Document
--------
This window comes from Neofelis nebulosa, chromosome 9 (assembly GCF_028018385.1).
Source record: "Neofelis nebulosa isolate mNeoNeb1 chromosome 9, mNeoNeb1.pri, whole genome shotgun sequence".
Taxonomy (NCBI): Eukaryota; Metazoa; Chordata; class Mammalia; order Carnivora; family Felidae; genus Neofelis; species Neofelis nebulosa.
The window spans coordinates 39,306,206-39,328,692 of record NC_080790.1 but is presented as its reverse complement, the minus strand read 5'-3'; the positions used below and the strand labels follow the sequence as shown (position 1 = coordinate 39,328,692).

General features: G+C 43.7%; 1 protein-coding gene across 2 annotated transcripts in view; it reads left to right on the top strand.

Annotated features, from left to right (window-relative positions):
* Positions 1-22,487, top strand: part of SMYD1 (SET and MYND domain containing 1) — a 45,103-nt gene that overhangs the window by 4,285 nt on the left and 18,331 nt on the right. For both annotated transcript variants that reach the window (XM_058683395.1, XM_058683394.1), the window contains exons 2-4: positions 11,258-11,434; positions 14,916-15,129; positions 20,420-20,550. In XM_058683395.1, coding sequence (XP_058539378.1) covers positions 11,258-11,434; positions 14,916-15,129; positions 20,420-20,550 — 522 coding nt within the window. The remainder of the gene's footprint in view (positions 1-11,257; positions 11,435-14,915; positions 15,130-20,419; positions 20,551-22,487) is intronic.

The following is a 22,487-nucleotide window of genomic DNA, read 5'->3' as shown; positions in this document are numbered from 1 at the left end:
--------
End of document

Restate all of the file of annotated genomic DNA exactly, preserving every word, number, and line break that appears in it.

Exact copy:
This window comes from Neofelis nebulosa, chromosome 9 (assembly GCF_028018385.1).
Source record: "Neofelis nebulosa isolate mNeoNeb1 chromosome 9, mNeoNeb1.pri, whole genome shotgun sequence".
Taxonomy (NCBI): Eukaryota; Metazoa; Chordata; class Mammalia; order Carnivora; family Felidae; genus Neofelis; species Neofelis nebulosa.
The window spans coordinates 39,306,206-39,328,692 of record NC_080790.1 but is presented as its reverse complement, the minus strand read 5'-3'; the positions used below and the strand labels follow the sequence as shown (position 1 = coordinate 39,328,692).

General features: G+C 43.7%; 1 protein-coding gene across 2 annotated transcripts in view; it reads left to right on the top strand.

Annotated features, from left to right (window-relative positions):
* Positions 1-22,487, top strand: part of SMYD1 (SET and MYND domain containing 1) — a 45,103-nt gene that overhangs the window by 4,285 nt on the left and 18,331 nt on the right. For both annotated transcript variants that reach the window (XM_058683395.1, XM_058683394.1), the window contains exons 2-4: positions 11,258-11,434; positions 14,916-15,129; positions 20,420-20,550. In XM_058683395.1, coding sequence (XP_058539378.1) covers positions 11,258-11,434; positions 14,916-15,129; positions 20,420-20,550 — 522 coding nt within the window. The remainder of the gene's footprint in view (positions 1-11,257; positions 11,435-14,915; positions 15,130-20,419; positions 20,551-22,487) is intronic.

The following is a 22,487-nucleotide window of genomic DNA, read 5'->3' as shown; positions in this document are numbered from 1 at the left end: